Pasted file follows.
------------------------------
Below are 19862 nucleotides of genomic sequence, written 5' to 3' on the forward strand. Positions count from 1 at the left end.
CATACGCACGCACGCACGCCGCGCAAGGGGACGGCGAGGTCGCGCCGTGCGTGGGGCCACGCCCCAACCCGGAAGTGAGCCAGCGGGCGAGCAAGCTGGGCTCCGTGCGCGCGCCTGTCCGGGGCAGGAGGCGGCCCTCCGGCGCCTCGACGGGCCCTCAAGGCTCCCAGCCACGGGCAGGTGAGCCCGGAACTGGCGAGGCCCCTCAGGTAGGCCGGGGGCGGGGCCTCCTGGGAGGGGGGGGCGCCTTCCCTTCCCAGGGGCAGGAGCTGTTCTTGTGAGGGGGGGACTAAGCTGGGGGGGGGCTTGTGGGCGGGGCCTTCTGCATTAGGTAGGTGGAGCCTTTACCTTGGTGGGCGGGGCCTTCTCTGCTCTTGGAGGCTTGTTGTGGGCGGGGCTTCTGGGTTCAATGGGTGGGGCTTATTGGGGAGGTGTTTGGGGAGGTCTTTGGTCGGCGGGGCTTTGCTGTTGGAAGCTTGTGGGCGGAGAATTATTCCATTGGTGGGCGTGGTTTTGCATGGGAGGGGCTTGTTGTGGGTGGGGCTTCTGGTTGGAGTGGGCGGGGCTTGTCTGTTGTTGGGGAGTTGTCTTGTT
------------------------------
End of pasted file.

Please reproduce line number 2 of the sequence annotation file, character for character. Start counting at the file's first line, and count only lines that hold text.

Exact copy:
CATACGCACGCACGCACGCCGCGCAAGGGGACGGCGAGGTCGCGCCGTGCGTGGGGCCACGCCCCAACCCGGAAGTGAGCCAGCGGGCGAGCAAGCTGGGCTCCGTGCGCGCGCCTGTCCGGGGCAGGAGGCGGCCCTCCGGCGCCTCGACGGGCCCTCAAGGCTCCCAGCCACGGGCAGGTGAGCCCGGAACTGGCGAGGCCCCTCAGGTAGGCCGGGGGCGGGGCCTCCTGGGAGGGGGGGGCGCCTTCCCTTCCCAGGGGCAGGAGCTGTTCTTGTGAGGGGGGGACTAAGCTGGGGGGGGGCTTGTGGGCGGGGCCTTCTGCATTAGGTAGGTGGAGCCTTTACCTTGGTGGGCGGGGCCTTCTCTGCTCTTGGAGGCTTGTTGTGGGCGGGGCTTCTGGGTTCAATGGGTGGGGCTTATTGGGGAGGTGTTTGGGGAGGTCTTTGGTCGGCGGGGCTTTGCTGTTGGAAGCTTGTGGGCGGAGAATTATTCCATTGGTGGGCGTGGTTTTGCATGGGAGGGGCTTGTTGTGGGTGGGGCTTCTGGTTGGAGTGGGCGGGGCTTGTCTGTTGTTGGGGAGTTGTCTTGTT